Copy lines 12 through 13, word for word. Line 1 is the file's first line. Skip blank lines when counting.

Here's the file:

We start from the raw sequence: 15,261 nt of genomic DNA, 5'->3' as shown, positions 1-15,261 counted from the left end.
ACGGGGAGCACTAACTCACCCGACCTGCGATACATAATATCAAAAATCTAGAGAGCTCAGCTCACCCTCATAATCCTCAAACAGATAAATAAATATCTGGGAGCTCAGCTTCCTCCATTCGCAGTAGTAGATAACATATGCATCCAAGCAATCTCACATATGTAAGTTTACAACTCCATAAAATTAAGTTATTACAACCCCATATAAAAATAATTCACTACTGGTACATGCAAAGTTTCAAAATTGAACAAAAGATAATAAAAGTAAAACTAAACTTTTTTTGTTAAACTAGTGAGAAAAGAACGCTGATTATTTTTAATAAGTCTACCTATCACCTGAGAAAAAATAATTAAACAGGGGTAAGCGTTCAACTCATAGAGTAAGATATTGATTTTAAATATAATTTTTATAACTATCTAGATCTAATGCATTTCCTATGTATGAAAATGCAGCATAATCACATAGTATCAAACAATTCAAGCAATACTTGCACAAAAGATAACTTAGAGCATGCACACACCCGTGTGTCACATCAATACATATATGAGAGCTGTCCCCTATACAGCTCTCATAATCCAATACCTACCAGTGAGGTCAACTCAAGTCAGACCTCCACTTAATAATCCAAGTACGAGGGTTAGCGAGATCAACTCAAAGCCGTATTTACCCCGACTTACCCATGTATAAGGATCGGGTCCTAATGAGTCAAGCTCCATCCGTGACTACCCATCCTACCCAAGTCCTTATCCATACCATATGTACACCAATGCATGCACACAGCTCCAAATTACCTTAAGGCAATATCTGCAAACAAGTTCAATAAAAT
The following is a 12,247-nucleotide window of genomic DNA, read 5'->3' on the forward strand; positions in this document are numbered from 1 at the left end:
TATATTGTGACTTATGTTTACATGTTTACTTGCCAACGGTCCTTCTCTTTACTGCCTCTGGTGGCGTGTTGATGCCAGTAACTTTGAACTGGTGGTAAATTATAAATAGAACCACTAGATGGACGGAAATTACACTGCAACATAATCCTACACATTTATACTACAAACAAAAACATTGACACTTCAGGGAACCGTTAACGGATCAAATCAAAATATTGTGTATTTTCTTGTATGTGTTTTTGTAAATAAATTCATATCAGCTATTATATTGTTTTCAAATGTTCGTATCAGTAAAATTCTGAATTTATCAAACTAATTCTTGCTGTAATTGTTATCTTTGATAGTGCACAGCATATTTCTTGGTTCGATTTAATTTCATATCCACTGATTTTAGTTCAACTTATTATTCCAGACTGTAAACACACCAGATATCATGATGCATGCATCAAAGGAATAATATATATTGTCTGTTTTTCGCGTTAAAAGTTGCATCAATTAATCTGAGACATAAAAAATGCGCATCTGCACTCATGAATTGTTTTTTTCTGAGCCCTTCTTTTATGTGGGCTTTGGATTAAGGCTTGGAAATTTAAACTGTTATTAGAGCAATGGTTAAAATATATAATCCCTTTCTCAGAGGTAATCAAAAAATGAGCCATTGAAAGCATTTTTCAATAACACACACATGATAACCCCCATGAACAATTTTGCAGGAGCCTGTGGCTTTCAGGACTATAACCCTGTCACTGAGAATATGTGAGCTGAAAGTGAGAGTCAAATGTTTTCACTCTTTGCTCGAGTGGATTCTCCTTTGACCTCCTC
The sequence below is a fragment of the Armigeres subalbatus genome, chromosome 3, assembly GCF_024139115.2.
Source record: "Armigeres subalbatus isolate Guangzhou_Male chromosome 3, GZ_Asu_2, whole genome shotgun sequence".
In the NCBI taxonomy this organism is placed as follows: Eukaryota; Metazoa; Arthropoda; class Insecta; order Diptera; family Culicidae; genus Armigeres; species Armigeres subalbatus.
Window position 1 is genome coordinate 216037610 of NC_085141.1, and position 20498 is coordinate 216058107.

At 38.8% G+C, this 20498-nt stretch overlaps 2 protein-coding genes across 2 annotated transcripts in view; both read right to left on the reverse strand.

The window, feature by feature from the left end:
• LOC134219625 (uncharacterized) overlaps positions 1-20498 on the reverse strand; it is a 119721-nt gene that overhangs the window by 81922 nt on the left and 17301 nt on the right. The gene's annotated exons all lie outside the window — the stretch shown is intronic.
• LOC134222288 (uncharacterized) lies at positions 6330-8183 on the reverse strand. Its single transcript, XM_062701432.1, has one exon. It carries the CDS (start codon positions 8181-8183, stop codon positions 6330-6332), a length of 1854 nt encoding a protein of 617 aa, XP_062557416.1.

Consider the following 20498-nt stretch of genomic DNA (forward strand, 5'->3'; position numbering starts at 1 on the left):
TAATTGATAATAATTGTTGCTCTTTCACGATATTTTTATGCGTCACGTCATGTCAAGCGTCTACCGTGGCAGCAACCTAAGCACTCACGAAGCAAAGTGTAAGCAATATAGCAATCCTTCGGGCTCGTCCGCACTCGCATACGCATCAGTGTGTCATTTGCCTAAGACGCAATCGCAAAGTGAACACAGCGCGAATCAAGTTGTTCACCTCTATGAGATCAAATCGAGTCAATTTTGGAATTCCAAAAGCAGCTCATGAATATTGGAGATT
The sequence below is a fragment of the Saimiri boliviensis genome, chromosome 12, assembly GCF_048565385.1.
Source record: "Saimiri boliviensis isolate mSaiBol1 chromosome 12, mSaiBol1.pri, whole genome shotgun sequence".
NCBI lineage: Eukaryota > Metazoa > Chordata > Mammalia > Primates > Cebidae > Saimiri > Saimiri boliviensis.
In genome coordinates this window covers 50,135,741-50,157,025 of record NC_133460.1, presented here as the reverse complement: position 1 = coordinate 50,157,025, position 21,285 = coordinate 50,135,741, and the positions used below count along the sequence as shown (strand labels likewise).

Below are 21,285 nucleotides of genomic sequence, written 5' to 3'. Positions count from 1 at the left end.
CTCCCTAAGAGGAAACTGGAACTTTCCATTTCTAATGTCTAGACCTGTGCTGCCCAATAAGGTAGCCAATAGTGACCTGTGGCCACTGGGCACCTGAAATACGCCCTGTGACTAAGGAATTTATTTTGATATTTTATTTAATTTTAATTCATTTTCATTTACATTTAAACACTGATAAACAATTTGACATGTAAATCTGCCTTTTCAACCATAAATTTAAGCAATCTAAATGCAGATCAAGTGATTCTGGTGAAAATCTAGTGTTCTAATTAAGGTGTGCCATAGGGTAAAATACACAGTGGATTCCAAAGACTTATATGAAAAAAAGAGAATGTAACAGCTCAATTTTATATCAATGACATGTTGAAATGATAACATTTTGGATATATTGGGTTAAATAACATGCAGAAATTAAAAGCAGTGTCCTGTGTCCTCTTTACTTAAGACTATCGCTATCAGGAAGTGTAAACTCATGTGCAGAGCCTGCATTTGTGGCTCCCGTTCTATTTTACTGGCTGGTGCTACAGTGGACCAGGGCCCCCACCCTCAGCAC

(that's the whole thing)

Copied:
• LOC134222288 (uncharacterized) lies at positions 6330-8183 on the reverse strand. Its single transcript, XM_062701432.1, has one exon. It carries the CDS (start codon positions 8181-8183, stop codon positions 6330-6332), a length of 1854 nt encoding a protein of 617 aa, XP_062557416.1.

Consider the following 20498-nt stretch of genomic DNA (forward strand, 5'->3'; position numbering starts at 1 on the left):